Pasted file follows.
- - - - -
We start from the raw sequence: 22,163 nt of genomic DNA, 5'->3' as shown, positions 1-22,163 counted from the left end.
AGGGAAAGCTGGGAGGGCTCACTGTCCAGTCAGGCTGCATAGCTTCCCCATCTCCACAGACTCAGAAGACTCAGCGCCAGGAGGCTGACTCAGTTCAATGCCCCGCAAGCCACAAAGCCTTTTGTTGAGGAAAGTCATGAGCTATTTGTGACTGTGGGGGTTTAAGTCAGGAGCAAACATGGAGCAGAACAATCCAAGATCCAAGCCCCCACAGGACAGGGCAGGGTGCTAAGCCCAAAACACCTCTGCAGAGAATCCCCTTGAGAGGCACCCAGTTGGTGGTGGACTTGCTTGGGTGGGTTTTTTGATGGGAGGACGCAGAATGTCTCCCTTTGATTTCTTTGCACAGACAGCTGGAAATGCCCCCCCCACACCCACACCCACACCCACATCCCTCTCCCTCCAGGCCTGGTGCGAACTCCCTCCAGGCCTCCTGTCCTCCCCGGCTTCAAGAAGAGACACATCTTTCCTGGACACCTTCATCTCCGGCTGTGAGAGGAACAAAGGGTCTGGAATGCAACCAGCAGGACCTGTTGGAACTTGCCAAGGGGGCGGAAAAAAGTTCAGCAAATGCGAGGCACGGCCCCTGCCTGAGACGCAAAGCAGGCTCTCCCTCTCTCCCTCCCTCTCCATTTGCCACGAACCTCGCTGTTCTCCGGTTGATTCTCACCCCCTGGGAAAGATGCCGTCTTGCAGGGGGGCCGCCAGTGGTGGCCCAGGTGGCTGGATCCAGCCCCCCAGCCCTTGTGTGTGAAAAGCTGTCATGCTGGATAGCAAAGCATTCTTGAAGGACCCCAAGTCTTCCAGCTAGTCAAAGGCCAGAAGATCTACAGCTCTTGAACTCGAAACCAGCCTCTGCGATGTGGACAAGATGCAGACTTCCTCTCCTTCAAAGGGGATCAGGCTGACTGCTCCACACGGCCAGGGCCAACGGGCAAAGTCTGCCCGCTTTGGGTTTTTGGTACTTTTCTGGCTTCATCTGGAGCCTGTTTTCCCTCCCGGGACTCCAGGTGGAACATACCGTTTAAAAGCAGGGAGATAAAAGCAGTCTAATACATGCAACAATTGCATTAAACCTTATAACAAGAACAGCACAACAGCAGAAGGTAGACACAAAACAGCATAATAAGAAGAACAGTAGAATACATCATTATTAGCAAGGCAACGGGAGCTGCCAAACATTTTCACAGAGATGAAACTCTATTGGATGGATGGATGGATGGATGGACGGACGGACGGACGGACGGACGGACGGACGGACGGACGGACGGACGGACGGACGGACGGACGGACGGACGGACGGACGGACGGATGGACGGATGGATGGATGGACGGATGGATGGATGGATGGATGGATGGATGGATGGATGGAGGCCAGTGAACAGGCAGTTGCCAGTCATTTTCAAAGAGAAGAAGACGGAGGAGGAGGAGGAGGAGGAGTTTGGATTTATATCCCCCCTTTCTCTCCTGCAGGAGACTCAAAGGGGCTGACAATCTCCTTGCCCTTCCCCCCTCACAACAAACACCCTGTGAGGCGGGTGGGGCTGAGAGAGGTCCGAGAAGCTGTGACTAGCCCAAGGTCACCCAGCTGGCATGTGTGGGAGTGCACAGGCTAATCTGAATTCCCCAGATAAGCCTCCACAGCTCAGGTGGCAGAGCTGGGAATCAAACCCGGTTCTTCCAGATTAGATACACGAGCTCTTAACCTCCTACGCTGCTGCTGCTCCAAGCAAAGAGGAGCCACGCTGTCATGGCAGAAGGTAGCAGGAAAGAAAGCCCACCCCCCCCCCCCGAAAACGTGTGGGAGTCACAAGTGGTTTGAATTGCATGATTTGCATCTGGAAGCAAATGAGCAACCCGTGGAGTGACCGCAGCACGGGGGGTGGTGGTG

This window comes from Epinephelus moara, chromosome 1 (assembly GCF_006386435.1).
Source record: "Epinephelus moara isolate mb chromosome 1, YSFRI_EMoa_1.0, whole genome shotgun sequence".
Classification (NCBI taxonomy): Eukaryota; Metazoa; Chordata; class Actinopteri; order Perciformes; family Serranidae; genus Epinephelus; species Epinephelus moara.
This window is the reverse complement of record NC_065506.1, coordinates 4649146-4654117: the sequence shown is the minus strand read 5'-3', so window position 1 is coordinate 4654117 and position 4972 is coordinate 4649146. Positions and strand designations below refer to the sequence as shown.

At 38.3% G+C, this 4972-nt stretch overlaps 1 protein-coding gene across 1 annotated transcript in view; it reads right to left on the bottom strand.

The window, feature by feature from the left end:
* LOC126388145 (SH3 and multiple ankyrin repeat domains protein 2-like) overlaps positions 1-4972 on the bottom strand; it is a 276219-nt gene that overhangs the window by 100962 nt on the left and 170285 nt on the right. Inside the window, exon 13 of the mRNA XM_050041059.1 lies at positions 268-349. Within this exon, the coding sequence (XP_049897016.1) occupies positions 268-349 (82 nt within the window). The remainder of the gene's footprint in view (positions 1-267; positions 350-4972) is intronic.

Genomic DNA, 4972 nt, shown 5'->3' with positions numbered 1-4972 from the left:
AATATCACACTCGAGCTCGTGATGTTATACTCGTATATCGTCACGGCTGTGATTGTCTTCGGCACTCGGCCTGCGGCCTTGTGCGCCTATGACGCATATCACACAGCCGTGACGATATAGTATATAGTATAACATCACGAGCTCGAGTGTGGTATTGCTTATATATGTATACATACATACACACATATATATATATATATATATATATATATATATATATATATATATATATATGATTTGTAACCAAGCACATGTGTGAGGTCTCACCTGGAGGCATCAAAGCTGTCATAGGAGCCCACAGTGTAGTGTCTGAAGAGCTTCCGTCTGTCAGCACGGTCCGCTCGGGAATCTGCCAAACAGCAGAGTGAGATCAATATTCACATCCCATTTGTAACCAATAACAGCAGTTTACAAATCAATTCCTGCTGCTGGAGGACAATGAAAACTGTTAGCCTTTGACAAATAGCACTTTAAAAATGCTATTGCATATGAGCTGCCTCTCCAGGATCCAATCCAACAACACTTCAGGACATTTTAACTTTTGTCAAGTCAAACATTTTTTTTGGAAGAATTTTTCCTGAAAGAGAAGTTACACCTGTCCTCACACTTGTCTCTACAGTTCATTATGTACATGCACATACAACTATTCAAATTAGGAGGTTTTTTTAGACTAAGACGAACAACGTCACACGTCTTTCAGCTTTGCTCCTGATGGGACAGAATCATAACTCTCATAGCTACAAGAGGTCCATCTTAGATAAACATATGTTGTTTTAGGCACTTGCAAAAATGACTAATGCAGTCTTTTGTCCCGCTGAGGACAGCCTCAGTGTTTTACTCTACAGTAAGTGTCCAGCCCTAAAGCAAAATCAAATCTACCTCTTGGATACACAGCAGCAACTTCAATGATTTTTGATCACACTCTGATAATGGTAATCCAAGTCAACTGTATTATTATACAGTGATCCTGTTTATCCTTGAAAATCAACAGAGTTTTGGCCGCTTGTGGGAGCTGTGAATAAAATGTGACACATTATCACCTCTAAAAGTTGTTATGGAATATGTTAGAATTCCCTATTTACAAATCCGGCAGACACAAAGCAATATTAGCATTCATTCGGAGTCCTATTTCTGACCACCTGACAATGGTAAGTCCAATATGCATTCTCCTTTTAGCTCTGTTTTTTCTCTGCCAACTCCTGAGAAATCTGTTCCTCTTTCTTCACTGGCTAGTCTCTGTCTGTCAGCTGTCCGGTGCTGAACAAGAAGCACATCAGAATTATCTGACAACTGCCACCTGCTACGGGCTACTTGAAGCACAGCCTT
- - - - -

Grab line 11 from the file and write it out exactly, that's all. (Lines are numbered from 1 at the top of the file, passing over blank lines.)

AATATCACACTCGAGCTCGTGATGTTATACTCGTATATCGTCACGGCTGTGATTGTCTTCGGCACTCGGCCTGCGGCCTTGTGCGCCTATGACGCATATCACACAGCCGTGACGATATAGTATATAGTATAACATCACGAGCTCGAGTGTGGTATTGCTTATATATGTATACATACATACACACATATATATATATATATATATATATATATATATATATATATATATATATATGATTTGTAACCAAGCACATGTGTGAGGTCTCACCTGGAGGCATCAAAGCTGTCATAGGAGCCCACAGTGTAGTGTCTGAAGAGCTTCCGTCTGTCAGCACGGTCCGCTCGGGAATCTGCCAAACAGCAGAGTGAGATCAATATTCACATCCCATTTGTAACCAATAACAGCAGTTTACAAATCAATTCCTGCTGCTGGAGGACAATGAAAACTGTTAGCCTTTGACAAATAGCACTTTAAAAATGCTATTGCATATGAGCTGCCTCTCCAGGATCCAATCCAACAACACTTCAGGACATTTTAACTTTTGTCAAGTCAAACATTTTTTTTGGAAGAATTTTTCCTGAAAGAGAAGTTACACCTGTCCTCACACTTGTCTCTACAGTTCATTATGTACATGCACATACAACTATTCAAATTAGGAGGTTTTTTTAGACTAAGACGAACAACGTCACACGTCTTTCAGCTTTGCTCCTGATGGGACAGAATCATAACTCTCATAGCTACAAGAGGTCCATCTTAGATAAACATATGTTGTTTTAGGCACTTGCAAAAATGACTAATGCAGTCTTTTGTCCCGCTGAGGACAGCCTCAGTGTTTTACTCTACAGTAAGTGTCCAGCCCTAAAGCAAAATCAAATCTACCTCTTGGATACACAGCAGCAACTTCAATGATTTTTGATCACACTCTGATAATGGTAATCCAAGTCAACTGTATTATTATACAGTGATCCTGTTTATCCTTGAAAATCAACAGAGTTTTGGCCGCTTGTGGGAGCTGTGAATAAAATGTGACACATTATCACCTCTAAAAGTTGTTATGGAATATGTTAGAATTCCCTATTTACAAATCCGGCAGACACAAAGCAATATTAGCATTCATTCGGAGTCCTATTTCTGACCACCTGACAATGGTAAGTCCAATATGCATTCTCCTTTTAGCTCTGTTTTTTCTCTGCCAACTCCTGAGAAATCTGTTCCTCTTTCTTCACTGGCTAGTCTCTGTCTGTCAGCTGTCCGGTGCTGAACAAGAAGCACATCAGAATTATCTGACAACTGCCACCTGCTACGGGCTACTTGAAGCACAGCCTT